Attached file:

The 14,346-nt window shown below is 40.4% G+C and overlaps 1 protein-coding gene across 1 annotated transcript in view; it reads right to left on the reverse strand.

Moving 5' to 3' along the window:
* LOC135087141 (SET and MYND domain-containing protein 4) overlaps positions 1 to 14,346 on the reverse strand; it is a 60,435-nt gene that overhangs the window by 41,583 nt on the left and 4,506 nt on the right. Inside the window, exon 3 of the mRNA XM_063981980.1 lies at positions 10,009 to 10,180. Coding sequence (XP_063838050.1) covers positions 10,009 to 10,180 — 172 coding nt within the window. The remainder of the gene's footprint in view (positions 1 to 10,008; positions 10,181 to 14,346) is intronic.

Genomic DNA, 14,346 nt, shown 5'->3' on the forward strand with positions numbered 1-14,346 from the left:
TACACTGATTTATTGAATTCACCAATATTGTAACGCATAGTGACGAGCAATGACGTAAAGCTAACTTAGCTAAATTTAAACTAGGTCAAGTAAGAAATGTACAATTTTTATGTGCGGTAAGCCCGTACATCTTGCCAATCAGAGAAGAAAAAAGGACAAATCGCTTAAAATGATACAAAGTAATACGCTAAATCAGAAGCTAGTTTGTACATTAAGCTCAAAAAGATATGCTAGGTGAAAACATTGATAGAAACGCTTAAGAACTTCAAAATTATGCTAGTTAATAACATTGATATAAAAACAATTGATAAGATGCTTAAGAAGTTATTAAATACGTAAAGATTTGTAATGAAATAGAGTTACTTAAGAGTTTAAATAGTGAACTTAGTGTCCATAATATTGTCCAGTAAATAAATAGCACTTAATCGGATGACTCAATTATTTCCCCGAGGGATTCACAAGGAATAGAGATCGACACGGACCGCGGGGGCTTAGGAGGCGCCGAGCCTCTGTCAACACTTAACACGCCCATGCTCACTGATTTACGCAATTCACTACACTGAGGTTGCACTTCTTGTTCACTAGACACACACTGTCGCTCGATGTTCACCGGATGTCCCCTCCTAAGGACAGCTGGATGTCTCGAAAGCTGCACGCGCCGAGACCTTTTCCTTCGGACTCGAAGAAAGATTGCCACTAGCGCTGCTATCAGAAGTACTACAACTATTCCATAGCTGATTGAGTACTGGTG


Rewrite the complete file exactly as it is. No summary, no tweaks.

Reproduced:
The 14,346-nt window shown below is 40.4% G+C and overlaps 1 protein-coding gene across 1 annotated transcript in view; it reads right to left on the reverse strand.

Moving 5' to 3' along the window:
* LOC135087141 (SET and MYND domain-containing protein 4) overlaps positions 1 to 14,346 on the reverse strand; it is a 60,435-nt gene that overhangs the window by 41,583 nt on the left and 4,506 nt on the right. Inside the window, exon 3 of the mRNA XM_063981980.1 lies at positions 10,009 to 10,180. Coding sequence (XP_063838050.1) covers positions 10,009 to 10,180 — 172 coding nt within the window. The remainder of the gene's footprint in view (positions 1 to 10,008; positions 10,181 to 14,346) is intronic.

Genomic DNA, 14,346 nt, shown 5'->3' on the forward strand with positions numbered 1-14,346 from the left:
TACACTGATTTATTGAATTCACCAATATTGTAACGCATAGTGACGAGCAATGACGTAAAGCTAACTTAGCTAAATTTAAACTAGGTCAAGTAAGAAATGTACAATTTTTATGTGCGGTAAGCCCGTACATCTTGCCAATCAGAGAAGAAAAAAGGACAAATCGCTTAAAATGATACAAAGTAATACGCTAAATCAGAAGCTAGTTTGTACATTAAGCTCAAAAAGATATGCTAGGTGAAAACATTGATAGAAACGCTTAAGAACTTCAAAATTATGCTAGTTAATAACATTGATATAAAAACAATTGATAAGATGCTTAAGAAGTTATTAAATACGTAAAGATTTGTAATGAAATAGAGTTACTTAAGAGTTTAAATAGTGAACTTAGTGTCCATAATATTGTCCAGTAAATAAATAGCACTTAATCGGATGACTCAATTATTTCCCCGAGGGATTCACAAGGAATAGAGATCGACACGGACCGCGGGGGCTTAGGAGGCGCCGAGCCTCTGTCAACACTTAACACGCCCATGCTCACTGATTTACGCAATTCACTACACTGAGGTTGCACTTCTTGTTCACTAGACACACACTGTCGCTCGATGTTCACCGGATGTCCCCTCCTAAGGACAGCTGGATGTCTCGAAAGCTGCACGCGCCGAGACCTTTTCCTTCGGACTCGAAGAAAGATTGCCACTAGCGCTGCTATCAGAAGTACTACAACTATTCCATAGCTGATTGAGTACTGGTG